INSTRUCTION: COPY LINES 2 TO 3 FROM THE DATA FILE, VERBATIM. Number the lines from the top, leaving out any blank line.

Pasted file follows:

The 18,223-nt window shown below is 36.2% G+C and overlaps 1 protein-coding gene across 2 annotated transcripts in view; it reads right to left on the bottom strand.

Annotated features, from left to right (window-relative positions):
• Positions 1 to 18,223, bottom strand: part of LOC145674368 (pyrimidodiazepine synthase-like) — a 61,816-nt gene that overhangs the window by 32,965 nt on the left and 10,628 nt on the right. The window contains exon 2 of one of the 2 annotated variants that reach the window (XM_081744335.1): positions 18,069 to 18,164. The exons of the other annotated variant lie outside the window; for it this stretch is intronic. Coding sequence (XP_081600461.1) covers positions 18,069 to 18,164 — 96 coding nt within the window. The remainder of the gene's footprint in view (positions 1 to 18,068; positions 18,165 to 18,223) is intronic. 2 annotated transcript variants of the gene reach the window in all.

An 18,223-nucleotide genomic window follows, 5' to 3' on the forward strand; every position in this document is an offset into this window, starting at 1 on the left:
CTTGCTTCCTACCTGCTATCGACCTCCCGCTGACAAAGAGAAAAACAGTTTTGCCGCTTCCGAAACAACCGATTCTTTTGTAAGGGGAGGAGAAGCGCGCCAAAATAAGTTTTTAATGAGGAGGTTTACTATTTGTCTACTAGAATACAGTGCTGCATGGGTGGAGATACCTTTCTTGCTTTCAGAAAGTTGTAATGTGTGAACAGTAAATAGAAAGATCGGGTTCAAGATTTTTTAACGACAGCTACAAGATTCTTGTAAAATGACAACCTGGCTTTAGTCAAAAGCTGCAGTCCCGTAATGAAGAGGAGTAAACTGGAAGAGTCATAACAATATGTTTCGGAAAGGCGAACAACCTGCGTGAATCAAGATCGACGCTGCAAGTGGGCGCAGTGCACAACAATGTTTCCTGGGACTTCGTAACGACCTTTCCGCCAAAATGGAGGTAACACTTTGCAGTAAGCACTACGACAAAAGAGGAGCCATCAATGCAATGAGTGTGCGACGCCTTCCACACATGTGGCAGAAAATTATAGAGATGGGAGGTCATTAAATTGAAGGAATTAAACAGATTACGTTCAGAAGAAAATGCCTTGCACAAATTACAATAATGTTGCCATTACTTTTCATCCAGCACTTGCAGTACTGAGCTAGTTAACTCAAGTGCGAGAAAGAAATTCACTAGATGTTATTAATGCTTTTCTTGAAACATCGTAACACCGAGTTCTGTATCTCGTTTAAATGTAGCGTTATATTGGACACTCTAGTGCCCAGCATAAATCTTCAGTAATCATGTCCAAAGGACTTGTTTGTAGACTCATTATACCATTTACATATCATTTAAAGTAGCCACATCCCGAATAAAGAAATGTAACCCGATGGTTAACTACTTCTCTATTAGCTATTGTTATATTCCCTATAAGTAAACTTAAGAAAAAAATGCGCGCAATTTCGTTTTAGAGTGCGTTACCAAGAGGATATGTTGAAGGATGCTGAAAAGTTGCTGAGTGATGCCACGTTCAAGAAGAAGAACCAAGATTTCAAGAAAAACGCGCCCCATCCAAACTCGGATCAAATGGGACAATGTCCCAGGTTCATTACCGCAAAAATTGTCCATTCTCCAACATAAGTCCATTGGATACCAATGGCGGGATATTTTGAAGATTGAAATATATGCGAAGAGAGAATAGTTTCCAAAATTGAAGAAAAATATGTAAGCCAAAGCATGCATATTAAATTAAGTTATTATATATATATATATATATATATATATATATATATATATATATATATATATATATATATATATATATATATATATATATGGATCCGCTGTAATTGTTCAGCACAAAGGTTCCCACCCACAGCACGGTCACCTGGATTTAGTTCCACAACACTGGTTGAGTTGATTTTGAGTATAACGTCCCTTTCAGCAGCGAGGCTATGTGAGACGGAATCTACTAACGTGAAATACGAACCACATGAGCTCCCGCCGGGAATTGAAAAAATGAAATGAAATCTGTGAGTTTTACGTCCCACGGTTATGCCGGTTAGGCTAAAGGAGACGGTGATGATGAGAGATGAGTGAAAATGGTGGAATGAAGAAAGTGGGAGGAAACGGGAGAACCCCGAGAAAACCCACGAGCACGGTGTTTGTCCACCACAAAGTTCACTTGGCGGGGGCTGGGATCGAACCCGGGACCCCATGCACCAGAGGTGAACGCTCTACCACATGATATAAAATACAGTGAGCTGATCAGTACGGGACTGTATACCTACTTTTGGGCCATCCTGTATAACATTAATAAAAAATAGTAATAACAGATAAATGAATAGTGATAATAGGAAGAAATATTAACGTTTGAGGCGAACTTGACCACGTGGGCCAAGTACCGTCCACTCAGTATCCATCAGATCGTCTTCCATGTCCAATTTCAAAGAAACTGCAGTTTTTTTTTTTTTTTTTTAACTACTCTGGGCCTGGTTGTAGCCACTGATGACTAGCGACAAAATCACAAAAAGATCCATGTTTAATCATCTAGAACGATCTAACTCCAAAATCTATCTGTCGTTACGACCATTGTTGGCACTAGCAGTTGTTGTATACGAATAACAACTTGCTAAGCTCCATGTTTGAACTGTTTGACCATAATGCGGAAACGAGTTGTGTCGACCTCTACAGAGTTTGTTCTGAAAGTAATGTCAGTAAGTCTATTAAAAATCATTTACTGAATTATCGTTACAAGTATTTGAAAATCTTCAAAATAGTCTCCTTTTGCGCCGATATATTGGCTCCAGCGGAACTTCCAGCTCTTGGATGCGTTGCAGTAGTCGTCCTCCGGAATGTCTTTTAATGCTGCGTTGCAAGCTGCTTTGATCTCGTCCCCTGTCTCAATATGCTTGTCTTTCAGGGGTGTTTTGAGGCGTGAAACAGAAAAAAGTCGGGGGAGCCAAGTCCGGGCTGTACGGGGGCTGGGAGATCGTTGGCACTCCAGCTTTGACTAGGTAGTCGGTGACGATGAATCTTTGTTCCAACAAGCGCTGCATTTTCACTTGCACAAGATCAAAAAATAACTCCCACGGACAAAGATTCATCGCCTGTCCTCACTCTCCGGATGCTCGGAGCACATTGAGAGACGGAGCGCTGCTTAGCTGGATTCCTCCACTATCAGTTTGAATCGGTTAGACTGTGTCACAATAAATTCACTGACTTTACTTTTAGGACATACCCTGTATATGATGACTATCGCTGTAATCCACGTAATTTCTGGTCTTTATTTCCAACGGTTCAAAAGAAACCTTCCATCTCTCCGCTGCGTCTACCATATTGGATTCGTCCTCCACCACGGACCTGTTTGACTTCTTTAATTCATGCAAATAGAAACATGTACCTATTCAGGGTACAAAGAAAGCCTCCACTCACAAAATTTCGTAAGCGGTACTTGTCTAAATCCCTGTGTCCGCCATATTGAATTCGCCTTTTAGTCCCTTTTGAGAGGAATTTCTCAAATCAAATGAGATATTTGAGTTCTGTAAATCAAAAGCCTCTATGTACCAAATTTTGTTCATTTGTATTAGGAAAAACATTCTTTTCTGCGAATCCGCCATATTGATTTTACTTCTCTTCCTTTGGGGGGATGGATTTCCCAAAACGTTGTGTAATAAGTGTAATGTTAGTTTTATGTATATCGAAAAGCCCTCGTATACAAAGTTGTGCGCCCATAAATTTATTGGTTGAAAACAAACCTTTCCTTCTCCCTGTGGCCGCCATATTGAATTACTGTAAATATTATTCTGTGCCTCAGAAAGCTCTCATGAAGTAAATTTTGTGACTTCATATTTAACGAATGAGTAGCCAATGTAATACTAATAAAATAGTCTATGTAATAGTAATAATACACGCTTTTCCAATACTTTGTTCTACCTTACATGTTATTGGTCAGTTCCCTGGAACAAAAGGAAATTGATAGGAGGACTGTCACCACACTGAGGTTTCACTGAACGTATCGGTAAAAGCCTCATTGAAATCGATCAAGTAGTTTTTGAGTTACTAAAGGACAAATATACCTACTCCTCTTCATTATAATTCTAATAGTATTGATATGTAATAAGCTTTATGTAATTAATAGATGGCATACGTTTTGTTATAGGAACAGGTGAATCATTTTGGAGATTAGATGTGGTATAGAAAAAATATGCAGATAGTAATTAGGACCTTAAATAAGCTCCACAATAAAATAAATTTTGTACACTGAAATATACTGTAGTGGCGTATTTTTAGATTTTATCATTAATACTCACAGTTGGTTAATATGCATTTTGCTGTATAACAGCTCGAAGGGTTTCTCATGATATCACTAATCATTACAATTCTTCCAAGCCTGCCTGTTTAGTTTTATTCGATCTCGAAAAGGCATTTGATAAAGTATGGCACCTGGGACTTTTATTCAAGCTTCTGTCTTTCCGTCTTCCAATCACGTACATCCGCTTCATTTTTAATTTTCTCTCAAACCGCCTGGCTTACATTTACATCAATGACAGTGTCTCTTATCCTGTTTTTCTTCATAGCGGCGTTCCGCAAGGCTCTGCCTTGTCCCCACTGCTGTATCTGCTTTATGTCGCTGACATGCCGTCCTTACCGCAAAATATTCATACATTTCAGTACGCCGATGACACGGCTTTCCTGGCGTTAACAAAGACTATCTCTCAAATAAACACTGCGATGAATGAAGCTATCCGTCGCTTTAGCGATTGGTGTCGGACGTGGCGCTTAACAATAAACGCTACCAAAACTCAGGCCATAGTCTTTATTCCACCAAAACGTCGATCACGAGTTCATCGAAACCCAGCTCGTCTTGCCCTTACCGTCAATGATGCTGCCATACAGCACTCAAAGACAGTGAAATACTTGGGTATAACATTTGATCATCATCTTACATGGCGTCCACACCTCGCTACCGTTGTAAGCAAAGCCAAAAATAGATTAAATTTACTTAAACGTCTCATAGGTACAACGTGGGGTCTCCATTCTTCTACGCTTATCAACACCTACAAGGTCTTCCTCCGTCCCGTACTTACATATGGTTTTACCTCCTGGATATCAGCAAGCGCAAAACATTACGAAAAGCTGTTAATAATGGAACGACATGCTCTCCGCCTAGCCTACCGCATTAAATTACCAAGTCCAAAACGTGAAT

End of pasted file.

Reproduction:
Annotated features, from left to right (window-relative positions):
• Positions 1 to 18,223, bottom strand: part of LOC145674368 (pyrimidodiazepine synthase-like) — a 61,816-nt gene that overhangs the window by 32,965 nt on the left and 10,628 nt on the right. The window contains exon 2 of one of the 2 annotated variants that reach the window (XM_081744335.1): positions 18,069 to 18,164. The exons of the other annotated variant lie outside the window; for it this stretch is intronic. Coding sequence (XP_081600461.1) covers positions 18,069 to 18,164 — 96 coding nt within the window. The remainder of the gene's footprint in view (positions 1 to 18,068; positions 18,165 to 18,223) is intronic. 2 annotated transcript variants of the gene reach the window in all.